If the international community wants to make a difference, Ukraine’s friends need to commit hundreds of millions of dollars to creating long-term programs to identify and map mined areas, educate the Ukrainian public on what to look for and what to do if they find unexploded ordnance, and create a robust network of demining experts. Global supporters should also recognize that Ukraine already has skilled organizations working on this issue, and they should prioritize investing directly in them instead of letting Washington’s so-called Beltway bandits eat up funding.

While Ukrainians should be prioritized, support for demining in Ukraine is a critical humanitarian effort that should attract global investment and training. Organizations such as HALO train and equip locals to help clear their communities of mines, and groups including the East Europe Foundation are working with the government to give Ukrainians the tools they need to spot and report explosives. The app they’ve created for reporting mines has already become an important database of incidents, something that will be important in the future as Ukrainians seek justice for the war crimes committed against them.

It’s already clear it will take decades to fully clear Ukraine of mines, and each day of the war only makes it worse. “One day of war means we need to spend a month of demining,” Prymush said. Russia’s war in Ukraine has been raging for over 200 days.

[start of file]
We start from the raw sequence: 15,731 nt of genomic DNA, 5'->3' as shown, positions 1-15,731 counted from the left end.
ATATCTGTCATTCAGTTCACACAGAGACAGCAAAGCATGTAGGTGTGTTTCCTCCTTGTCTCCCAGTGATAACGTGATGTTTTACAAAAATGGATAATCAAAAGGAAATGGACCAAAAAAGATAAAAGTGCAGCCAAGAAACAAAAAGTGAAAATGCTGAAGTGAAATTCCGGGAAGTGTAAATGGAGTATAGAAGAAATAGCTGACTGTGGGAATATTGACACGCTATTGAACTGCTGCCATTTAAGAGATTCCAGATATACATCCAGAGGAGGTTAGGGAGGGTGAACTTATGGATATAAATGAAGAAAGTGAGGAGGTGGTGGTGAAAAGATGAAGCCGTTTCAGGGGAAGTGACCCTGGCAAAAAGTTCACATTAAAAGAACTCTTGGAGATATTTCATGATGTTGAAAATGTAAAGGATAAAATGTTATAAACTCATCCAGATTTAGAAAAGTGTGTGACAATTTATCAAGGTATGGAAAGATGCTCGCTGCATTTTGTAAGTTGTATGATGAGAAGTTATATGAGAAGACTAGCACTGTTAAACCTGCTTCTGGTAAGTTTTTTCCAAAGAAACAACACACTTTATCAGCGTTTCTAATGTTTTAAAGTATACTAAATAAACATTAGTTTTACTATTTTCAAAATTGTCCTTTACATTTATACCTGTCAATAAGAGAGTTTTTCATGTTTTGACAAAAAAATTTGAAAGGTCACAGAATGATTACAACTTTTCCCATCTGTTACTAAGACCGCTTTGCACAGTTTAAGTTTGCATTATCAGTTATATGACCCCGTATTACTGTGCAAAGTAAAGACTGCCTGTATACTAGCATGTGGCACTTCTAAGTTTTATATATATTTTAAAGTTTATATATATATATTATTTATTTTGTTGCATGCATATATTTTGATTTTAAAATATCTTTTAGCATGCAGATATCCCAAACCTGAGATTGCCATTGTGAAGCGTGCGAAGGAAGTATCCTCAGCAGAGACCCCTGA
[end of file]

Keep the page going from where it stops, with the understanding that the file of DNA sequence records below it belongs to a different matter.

“It’s important not to get intimidated, though,” Whatley said. “It’s true it will take a long time, but when it comes to clearing the most important infrastructure … as long as the international community stays on it and doesn’t move on to the next shiny thing, those things can get done. They’re essential.”

Ukraine’s armed forces have spent the last week liberating huge swaths of territory, and more liberated territory means more land to clear. But Ukraine has a plan to get the job done—it just needs the long-term support to make sure it succeeds. More victories like the liberation of large parts of Kharkiv oblast will keep the war moving in the right direction for Ukraine, and demining efforts will be critical to ensure that Ukrainians displaced by the war can finally come home safely.

Doug Klain is a nonresident fellow at the Atlantic Council’s Eurasia Center.  Twitter: @DougKlain